Necessary evil: rhetorical violence in 20th century American literature
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Wayne Booth and other rhetorical critics have developed methods for examining the rhetorical aspects of fiction. In this dissertation, I examine, specifically, the use of rhetorical violence in American fiction. It is my premise that authors use rhetorical violence and the irrationality of violence created mimetically to construct ironic metaphors that comment on the irrationality of the ideology behind the violence, pushing that ideology's maxims to its logical ends. The goal of rhetorical violence, therefore, is to create the conditions for a transfer of culpability so that the act becomes transitive-transferable-loosed from its moorings. Culpability, if indeed it reflects something intrinsically awry with an ideology, becomes the fault of the ideology-ÃÂÃÂit becomes the perpetrator of illogic and the condemnatory force associated with the act of violence gets transferred to it. Hence, if the author has created an effective metaphor, when he or she flips the violent scene'ÃÂÃÂs "ÃÂÃÂvalue," the audience is willing to follow along. The violence remains a great evil, but the culpability for the act is shifted to a representative of the ideology in question-as-victimizer; nonetheless, that transfer can only occur inasmuch as the audience is willing to force-fit the incongruities of the metaphor.I examine this rhetorical phenomenon in the works of three modern American writers: Flannery O'Connor, Toni Morrison, and Chuck Palahniuk. I seek to examine the ideologies questioned in these works, the contradictory beliefs expressed by the authors, and to explicate primary episodes in the works of fiction wherein rhetorical violence functions in a rhetorical fashion to promulgate the author's ideology by emotionally jarring the reader loose from commonly-held ideological assumptions in three specific appeals: first, to negate one socially-held ideology in order to promote a conflicting one (Wise Blood); second, to elicit compassion for victimized characters representing social ills (Beloved); third, to call into question the validity of social institutions and practices (Fight Club).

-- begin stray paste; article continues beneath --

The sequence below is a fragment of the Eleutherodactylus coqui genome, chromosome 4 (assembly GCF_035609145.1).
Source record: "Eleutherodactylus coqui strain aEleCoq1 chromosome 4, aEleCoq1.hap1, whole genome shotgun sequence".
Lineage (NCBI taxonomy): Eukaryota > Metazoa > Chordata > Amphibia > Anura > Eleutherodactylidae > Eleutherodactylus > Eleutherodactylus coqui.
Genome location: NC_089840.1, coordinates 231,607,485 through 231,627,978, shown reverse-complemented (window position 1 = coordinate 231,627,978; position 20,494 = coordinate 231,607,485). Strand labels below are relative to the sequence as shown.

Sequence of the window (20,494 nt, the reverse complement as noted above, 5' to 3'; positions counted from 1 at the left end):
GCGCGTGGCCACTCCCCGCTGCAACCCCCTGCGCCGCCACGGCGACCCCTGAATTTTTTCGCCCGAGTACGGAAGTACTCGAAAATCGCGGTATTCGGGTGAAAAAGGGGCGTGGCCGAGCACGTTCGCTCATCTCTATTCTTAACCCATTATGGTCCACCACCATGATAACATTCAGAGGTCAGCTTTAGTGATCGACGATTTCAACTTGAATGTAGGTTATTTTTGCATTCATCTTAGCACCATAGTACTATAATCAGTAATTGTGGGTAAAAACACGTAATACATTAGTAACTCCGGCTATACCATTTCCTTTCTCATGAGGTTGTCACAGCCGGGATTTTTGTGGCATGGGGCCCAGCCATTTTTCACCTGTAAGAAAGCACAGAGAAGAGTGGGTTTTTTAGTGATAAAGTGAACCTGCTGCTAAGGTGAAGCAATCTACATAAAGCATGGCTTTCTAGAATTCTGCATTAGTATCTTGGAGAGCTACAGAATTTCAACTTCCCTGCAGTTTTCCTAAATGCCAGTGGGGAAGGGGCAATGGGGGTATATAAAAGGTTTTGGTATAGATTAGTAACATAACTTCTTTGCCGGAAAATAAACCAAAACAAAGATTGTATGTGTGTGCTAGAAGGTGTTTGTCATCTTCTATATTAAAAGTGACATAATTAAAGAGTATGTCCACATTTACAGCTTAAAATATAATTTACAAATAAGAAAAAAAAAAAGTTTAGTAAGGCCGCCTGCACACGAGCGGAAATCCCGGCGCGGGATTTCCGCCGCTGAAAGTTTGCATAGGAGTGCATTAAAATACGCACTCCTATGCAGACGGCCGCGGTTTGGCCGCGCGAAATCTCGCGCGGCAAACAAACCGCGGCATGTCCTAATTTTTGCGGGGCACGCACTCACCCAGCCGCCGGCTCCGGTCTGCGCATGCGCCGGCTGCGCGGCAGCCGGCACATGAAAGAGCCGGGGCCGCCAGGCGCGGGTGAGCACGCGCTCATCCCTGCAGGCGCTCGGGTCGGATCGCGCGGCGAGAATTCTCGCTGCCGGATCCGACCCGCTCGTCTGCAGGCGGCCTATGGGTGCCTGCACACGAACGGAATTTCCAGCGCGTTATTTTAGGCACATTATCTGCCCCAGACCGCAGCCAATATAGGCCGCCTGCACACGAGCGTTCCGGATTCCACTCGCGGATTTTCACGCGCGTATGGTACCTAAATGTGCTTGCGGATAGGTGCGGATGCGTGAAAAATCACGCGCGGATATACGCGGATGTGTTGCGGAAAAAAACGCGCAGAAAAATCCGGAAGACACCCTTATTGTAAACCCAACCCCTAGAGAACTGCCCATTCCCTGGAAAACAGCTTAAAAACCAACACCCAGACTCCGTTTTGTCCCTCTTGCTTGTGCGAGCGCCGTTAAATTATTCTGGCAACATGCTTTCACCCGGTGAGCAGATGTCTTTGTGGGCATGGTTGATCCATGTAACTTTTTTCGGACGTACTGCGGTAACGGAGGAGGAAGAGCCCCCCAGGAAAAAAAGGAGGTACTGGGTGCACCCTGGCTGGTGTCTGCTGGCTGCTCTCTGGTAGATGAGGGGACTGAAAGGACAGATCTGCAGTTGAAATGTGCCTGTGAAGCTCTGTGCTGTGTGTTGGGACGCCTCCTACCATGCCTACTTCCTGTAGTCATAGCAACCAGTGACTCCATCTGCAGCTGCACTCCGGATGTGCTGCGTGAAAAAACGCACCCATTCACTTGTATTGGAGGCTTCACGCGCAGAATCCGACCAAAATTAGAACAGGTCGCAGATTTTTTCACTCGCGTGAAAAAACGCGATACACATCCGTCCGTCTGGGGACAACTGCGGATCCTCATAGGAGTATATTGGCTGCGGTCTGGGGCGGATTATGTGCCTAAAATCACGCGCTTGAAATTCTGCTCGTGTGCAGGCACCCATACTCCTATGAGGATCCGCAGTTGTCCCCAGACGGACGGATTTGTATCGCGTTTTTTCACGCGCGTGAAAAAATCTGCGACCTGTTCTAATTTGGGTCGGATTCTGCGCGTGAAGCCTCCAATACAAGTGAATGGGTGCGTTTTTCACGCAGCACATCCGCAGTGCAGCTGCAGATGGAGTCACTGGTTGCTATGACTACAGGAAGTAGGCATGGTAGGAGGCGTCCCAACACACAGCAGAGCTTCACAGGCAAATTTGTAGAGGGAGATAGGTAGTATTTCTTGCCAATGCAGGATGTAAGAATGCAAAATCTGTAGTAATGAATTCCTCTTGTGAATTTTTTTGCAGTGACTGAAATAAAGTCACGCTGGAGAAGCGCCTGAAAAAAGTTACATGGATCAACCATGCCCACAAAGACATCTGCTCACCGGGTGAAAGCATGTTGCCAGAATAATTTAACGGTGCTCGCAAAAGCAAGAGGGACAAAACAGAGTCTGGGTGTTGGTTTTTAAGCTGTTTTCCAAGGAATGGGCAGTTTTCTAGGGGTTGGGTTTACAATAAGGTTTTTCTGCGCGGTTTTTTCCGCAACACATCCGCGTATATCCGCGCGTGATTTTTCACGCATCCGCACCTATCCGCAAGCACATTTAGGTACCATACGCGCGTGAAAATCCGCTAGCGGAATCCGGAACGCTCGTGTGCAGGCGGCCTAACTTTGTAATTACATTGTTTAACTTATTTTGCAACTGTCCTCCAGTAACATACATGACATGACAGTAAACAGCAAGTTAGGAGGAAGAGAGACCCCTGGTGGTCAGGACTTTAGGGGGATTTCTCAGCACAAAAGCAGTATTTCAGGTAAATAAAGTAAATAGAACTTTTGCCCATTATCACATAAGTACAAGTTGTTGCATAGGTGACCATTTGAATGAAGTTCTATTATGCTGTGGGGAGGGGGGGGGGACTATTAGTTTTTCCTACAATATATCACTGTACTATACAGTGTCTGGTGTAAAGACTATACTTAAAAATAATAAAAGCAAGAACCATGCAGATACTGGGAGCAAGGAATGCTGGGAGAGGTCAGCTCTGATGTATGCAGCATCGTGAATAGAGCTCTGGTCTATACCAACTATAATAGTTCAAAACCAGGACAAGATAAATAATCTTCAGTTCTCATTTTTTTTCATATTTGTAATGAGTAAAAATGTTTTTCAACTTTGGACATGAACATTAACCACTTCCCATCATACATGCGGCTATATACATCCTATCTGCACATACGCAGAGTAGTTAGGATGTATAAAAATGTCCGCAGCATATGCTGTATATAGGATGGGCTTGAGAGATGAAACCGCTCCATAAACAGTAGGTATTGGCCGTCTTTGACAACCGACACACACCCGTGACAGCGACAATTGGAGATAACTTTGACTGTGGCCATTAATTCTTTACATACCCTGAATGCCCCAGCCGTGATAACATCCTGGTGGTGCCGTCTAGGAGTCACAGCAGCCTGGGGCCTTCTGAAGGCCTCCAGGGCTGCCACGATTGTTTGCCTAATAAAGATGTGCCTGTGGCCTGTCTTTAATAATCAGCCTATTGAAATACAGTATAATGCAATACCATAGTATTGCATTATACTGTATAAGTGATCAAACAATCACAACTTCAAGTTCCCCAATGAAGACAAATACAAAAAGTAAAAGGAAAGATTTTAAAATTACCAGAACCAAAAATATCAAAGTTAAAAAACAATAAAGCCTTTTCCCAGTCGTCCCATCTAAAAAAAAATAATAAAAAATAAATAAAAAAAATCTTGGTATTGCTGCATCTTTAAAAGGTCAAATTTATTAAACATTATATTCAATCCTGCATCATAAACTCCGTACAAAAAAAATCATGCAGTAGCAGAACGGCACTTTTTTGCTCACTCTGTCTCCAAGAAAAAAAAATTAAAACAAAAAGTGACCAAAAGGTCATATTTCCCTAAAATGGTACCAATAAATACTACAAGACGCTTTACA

Baker, James Andrew (2003). Necessary evil: rhetorical violence in 20th century American literature. Doctoral dissertation, Texas A&M University. Texas A&M University. Available electronically from